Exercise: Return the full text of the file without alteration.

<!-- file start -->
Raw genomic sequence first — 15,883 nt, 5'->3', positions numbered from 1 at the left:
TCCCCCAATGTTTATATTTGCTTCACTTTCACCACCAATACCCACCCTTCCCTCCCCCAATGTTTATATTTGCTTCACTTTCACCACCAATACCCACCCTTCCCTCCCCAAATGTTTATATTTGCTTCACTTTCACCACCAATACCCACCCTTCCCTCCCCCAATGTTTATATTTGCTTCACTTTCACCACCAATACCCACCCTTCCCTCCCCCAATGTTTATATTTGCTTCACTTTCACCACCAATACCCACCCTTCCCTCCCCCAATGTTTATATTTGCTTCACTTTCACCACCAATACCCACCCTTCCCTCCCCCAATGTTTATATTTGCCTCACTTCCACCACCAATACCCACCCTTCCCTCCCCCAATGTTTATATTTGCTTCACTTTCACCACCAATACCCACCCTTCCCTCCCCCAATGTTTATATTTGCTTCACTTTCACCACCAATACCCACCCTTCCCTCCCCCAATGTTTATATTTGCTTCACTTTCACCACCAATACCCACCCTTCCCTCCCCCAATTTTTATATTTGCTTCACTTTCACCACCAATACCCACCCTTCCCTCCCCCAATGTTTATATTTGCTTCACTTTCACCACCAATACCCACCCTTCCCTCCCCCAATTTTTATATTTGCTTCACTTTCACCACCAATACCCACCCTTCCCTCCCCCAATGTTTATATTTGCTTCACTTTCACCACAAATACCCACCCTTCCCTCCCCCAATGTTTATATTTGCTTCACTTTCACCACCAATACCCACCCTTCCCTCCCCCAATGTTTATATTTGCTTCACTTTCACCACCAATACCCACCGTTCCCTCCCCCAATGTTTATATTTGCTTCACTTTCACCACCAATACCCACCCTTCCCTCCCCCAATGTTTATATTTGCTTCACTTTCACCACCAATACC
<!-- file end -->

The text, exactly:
Raw genomic sequence first — 15,883 nt, 5'->3', positions numbered from 1 at the left:
TCCCCCAATGTTTATATTTGCTTCACTTTCACCACCAATACCCACCCTTCCCTCCCCCAATGTTTATATTTGCTTCACTTTCACCACCAATACCCACCCTTCCCTCCCCAAATGTTTATATTTGCTTCACTTTCACCACCAATACCCACCCTTCCCTCCCCCAATGTTTATATTTGCTTCACTTTCACCACCAATACCCACCCTTCCCTCCCCCAATGTTTATATTTGCTTCACTTTCACCACCAATACCCACCCTTCCCTCCCCCAATGTTTATATTTGCTTCACTTTCACCACCAATACCCACCCTTCCCTCCCCCAATGTTTATATTTGCCTCACTTCCACCACCAATACCCACCCTTCCCTCCCCCAATGTTTATATTTGCTTCACTTTCACCACCAATACCCACCCTTCCCTCCCCCAATGTTTATATTTGCTTCACTTTCACCACCAATACCCACCCTTCCCTCCCCCAATGTTTATATTTGCTTCACTTTCACCACCAATACCCACCCTTCCCTCCCCCAATTTTTATATTTGCTTCACTTTCACCACCAATACCCACCCTTCCCTCCCCCAATGTTTATATTTGCTTCACTTTCACCACCAATACCCACCCTTCCCTCCCCCAATTTTTATATTTGCTTCACTTTCACCACCAATACCCACCCTTCCCTCCCCCAATGTTTATATTTGCTTCACTTTCACCACAAATACCCACCCTTCCCTCCCCCAATGTTTATATTTGCTTCACTTTCACCACCAATACCCACCCTTCCCTCCCCCAATGTTTATATTTGCTTCACTTTCACCACCAATACCCACCGTTCCCTCCCCCAATGTTTATATTTGCTTCACTTTCACCACCAATACCCACCCTTCCCTCCCCCAATGTTTATATTTGCTTCACTTTCACCACCAATACC